About the Author
Dusty J. Cruise
President and CEO
- 30+ years of experience in a broad spectrum of manufacturing endeavors, holding positions including quality and engineering manager, sales and marketing director, operations manager, manufacturing engineer, production supervisor, senior process engineer, tool and process engineer, engineering draftsman and quality control inspector
- Expertise in integrating material, labor and overhead improvements with overall operational efficiencies to achieve bottom-line growth
- Former Missouri Quality Award Examiner
- Bachelor of Science in Industrial Management, Comprehensive, Missouri State University
Leveraging the Many Tools in the
"House of Lean"
by Dusty J. Cruise
Tools and techniques abound in the continuous improvement "House of Lean." Companies of all sizes can harness the power of these tools to identify and reduce waste in their processes. Tools such as point-of-use storage, 5S workplace organization, cellular flow manufacturing and standard work are all very useful on the plant floor.
Being a provider of Lean Enterprise training and implementation services to Missouri companies for more than a quarter of a century has helped Missouri Enterprise manufacturing specialists develop a holistic approach to continuous improvement. We believe that to be most effective and begin a truly transformational corporate-wide effort, value stream mapping should always be the first step.
Value stream mapping is the most fundamental Lean Enterprise tool. Its use begins as you create a current-state value stream map onto which each and every activity in a process is carefully examined and graphically illustrated to show the complete flow of information and material. This map identifies "waste" and opportunities for process improvements, using other Lean Enterprise tools and techniques.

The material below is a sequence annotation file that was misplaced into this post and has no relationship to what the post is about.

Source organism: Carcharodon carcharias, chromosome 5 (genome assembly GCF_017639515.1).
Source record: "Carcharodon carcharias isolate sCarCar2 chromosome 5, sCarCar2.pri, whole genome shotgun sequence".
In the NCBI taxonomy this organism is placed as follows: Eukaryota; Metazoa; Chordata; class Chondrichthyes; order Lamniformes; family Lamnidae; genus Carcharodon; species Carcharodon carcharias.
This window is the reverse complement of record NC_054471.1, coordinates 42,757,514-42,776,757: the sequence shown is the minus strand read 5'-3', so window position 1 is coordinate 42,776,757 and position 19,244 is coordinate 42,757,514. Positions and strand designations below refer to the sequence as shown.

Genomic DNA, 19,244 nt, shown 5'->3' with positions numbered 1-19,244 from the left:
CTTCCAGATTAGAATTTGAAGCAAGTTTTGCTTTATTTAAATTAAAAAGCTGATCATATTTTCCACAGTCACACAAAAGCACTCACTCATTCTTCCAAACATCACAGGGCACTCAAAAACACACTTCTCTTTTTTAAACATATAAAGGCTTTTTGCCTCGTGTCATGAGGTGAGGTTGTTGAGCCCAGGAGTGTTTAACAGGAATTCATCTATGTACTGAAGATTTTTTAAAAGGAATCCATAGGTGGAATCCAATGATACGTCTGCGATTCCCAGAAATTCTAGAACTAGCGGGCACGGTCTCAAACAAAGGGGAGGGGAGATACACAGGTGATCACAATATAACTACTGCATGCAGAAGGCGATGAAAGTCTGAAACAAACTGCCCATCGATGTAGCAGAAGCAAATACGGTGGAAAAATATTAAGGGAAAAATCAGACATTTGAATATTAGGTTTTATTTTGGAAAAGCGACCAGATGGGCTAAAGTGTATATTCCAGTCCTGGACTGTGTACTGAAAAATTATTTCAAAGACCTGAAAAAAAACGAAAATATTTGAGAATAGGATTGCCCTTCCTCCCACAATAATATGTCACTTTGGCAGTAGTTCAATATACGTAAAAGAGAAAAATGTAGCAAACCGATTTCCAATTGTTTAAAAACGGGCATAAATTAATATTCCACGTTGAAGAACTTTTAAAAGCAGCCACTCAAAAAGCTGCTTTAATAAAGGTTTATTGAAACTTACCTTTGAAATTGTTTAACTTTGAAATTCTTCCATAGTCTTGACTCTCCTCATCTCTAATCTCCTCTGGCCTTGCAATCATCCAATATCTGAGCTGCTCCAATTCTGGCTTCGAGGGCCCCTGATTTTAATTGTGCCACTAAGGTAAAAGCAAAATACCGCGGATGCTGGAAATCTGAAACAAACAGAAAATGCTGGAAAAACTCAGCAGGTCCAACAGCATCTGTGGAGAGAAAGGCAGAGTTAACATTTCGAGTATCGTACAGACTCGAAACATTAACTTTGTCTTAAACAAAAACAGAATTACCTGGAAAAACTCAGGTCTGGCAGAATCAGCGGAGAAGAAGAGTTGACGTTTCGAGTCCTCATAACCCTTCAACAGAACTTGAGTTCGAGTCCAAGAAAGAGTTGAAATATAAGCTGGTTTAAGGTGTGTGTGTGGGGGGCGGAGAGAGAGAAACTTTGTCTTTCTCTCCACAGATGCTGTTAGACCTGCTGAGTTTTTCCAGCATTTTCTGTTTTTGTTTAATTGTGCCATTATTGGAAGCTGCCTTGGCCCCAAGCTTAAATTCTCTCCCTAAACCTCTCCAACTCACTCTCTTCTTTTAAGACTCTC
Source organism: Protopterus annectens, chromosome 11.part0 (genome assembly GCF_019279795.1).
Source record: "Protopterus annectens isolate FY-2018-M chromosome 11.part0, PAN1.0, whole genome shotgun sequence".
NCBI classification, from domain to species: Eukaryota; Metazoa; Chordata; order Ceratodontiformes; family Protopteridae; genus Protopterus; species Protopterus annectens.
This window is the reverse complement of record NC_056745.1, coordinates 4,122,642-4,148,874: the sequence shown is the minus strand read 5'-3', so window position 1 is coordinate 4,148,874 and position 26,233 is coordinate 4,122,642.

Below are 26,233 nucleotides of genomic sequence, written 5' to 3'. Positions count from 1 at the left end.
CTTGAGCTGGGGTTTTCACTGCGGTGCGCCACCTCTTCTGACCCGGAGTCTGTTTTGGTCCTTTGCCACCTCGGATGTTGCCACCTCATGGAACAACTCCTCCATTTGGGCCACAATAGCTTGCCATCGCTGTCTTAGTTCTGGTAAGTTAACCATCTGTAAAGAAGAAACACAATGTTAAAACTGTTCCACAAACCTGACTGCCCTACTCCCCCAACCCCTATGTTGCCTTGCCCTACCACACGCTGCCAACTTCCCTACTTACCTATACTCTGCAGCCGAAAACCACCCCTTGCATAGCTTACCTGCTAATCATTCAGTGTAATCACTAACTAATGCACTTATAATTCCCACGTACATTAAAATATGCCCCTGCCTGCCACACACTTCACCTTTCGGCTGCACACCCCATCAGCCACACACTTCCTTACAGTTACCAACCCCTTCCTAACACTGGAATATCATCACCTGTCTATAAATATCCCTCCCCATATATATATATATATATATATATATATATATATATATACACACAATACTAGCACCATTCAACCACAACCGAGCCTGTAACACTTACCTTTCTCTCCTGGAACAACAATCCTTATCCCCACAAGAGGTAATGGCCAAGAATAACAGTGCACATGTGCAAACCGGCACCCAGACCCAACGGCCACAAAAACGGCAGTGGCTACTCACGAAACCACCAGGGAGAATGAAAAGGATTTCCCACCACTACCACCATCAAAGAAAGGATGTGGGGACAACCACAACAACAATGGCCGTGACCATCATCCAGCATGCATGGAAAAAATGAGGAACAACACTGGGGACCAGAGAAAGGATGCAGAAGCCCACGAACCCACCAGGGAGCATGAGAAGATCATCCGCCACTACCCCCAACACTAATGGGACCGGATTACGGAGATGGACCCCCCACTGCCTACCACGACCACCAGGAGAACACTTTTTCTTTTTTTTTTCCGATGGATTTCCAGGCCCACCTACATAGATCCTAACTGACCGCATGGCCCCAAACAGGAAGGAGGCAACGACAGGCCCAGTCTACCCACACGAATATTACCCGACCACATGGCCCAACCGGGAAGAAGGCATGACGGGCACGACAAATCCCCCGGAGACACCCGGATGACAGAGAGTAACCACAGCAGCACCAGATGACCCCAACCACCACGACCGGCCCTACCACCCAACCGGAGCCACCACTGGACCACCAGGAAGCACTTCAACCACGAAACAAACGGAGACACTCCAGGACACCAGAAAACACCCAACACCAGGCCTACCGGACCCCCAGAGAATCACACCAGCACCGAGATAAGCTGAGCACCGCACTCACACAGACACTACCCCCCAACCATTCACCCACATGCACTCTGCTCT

The next step is creating a map with these wastes eliminated: a future-state value stream map. Together, the current- and future-state maps form an effective road map for a transformational approach to ongoing continuous improvement efforts.
Additionally, value stream mapping helps the company's C-level executives, who might not work directly on the plant floor, understand the potential return on investment from continuous improvement efforts and encourages them to support these efforts. This buy-in from the company's top executives is critical to establishing and sustaining a corporate-wide culture committed to continuous improvement and to securing company resources for the transformation necessary to achieve world-class manufacturing status.
For more information about continuous improvement tools and techniques including value stream mapping, visit us at www.missourienterprise.org
Missouri Enterprise is an organization composed of experienced manufacturing and management professionals. For nearly 30 years, it has helped manufacturing companies meet current challenges while transforming themselves to prepare for success in the next generation and beyond with manufacturing productivity improvements, ISO/quality management systems, and innovative business and growth strategies. It manages the Manufacturing Extension Partnership program in Missouri and one of the state's Innovation Centers. For more information, visit missourienterprise.org or call Harold Zinn at 314-434-6300, ext 1301.